One great thing about Market of Choice, and the Beer and Wine department, is the commitment to furthering the education and experience of our stewards. A couple of weeks ago, some co-workers and I had the opportunity to visit a coalition of wineries that included some of the best wine producers from the Willamette valley. This group is called the Deep Roots Coalition (or DRC).
The overriding purpose of this group is to greatly increase the awareness that, with few exceptions, irrigation for vines has a largely negative impact on the quality of the wine. In the 1970s, a lot of producers in California began what was then the rare practice of irrigating their vines. This seemed like a great idea, getting more juice from the same plants. Another perceived advantage was that growers could use previously arid, unsuitable land to grow vines. Followers and fans of great wine know that this is not how you choose land to plant vines. The French concept of terrior tells us that if a particular vine is not suited to the land, it should not be planted there. This idea also extends into the weather of the area. Each wine should be a representation of that piece of land, including the weather that occurs during the growing season.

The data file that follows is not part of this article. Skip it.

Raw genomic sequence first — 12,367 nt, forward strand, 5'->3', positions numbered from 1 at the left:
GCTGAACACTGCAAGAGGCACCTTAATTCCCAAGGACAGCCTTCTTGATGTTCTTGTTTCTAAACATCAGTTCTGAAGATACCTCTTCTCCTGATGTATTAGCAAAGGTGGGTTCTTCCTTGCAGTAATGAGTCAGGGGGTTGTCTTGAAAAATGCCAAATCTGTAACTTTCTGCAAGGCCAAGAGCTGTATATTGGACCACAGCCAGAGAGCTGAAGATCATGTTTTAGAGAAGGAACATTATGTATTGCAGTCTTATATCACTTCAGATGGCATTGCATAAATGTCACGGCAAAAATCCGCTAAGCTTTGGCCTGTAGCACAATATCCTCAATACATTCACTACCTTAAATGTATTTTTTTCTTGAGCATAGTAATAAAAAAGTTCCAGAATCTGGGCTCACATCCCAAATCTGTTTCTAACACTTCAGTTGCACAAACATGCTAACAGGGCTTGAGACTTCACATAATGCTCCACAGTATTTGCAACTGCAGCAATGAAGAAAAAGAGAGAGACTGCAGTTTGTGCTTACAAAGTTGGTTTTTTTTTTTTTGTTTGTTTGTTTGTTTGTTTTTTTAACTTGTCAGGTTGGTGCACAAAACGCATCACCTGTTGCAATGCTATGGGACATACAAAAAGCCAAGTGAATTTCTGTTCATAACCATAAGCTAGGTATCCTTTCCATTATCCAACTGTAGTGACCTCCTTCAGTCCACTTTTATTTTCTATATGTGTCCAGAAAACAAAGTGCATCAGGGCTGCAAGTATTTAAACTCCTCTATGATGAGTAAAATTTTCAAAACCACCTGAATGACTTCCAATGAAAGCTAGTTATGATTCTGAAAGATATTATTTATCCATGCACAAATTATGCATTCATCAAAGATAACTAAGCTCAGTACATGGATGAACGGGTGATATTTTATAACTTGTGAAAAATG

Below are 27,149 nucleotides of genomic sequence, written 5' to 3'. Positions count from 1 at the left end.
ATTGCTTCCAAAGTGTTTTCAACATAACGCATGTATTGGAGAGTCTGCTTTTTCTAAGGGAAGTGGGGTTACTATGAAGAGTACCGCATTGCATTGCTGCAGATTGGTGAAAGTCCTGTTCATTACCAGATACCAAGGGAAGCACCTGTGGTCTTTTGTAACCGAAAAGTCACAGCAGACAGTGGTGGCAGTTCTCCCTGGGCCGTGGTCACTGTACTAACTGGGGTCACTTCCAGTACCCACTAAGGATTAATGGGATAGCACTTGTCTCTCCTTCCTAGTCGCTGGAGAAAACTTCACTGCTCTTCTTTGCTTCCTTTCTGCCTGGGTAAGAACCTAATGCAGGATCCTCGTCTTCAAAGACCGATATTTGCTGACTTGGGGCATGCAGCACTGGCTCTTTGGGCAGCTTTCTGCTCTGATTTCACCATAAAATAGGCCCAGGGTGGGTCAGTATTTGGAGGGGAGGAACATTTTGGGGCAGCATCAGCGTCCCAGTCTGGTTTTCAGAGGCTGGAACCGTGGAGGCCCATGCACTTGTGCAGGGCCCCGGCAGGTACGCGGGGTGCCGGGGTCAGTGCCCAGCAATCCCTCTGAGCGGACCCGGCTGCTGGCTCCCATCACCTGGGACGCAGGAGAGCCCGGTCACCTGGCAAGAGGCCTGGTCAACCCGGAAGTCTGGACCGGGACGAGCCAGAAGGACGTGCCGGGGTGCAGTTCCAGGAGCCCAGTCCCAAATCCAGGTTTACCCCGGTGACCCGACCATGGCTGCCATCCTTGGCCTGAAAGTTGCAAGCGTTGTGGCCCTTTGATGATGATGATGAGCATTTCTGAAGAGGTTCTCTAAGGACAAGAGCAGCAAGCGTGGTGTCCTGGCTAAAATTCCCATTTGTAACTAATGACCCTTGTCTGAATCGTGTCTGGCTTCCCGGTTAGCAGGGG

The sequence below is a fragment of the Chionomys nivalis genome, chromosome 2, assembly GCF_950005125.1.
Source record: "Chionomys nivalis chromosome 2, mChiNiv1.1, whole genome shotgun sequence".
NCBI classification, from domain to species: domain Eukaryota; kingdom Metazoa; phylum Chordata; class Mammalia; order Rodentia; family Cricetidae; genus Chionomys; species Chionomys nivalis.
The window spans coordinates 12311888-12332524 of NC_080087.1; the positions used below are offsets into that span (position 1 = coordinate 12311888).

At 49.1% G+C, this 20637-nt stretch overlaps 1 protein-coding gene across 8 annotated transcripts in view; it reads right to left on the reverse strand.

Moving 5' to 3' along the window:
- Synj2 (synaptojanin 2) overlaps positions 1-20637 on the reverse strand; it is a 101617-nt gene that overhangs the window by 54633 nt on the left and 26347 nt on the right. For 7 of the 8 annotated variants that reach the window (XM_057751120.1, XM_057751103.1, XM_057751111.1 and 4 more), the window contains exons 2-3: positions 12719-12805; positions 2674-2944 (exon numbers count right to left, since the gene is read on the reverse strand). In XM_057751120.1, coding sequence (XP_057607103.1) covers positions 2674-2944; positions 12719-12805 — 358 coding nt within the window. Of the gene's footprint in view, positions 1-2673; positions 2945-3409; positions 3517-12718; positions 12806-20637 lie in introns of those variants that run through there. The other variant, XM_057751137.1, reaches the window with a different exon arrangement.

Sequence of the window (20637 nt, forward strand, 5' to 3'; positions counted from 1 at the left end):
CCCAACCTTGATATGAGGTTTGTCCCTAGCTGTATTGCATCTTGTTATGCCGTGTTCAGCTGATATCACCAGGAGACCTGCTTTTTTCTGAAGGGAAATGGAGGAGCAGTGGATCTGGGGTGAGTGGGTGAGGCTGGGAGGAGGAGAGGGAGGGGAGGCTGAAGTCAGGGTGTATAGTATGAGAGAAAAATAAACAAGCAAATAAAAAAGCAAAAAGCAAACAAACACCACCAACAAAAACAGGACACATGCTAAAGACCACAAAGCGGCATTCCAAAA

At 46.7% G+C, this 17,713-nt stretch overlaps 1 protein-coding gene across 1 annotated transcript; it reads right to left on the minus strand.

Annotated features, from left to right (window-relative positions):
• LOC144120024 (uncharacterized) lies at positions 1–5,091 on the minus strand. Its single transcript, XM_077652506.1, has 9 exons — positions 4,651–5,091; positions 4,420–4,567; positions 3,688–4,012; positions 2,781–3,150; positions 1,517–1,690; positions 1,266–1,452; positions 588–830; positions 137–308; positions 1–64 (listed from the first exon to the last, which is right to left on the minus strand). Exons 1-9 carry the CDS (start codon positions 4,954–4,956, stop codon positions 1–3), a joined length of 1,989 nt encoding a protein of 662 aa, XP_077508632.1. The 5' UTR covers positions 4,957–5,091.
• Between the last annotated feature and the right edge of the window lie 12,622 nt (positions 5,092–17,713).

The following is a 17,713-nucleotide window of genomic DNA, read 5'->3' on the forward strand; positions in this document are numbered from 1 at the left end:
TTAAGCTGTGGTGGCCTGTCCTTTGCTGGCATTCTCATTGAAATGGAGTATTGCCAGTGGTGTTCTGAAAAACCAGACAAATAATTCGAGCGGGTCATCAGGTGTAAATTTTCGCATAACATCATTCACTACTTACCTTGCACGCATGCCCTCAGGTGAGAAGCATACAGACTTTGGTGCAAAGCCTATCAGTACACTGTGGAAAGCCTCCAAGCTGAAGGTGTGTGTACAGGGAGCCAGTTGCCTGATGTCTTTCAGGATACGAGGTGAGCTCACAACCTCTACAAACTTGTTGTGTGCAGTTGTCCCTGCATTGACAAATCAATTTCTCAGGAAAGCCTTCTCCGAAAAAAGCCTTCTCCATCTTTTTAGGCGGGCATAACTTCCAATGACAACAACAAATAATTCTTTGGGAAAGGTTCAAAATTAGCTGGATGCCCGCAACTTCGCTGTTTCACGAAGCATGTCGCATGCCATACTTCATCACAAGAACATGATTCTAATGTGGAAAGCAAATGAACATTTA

The historic principle of terrior is circumvented with irrigation. A number of negative things happen. The root structure itself stays at the surface with the water, preventing the vine from developing through the different sub soils that give wine its depth and character. Vines can and do grow as deep into the soil as 35-40 feet when the roots are not irrigated. With irrigation the berries are larger and the ratio of juice to skin rises. This increases the sugar in the grape, which in turn boosts the alcohol content, and can result in a “hot” wine. These are just some of the examples that you can learn more about by researching dry-farmed wines on the Internet.
Positive attributes of the movement to non-irrigated vines are evident from all of the producers that are carried at Market of Choice: Evesham Wood Vineyards, Brickhouse, Eyrie Vineyards, and Cameron Winery are just some of the highly regarded wines that are available now. Any time you are looking for something new, or just have a question that’s been on your mind about wine, don’t be afraid to ask. Market of Choice always strives to have knowledgeable and helpful Wine Stewards to assist you on your next wine adventure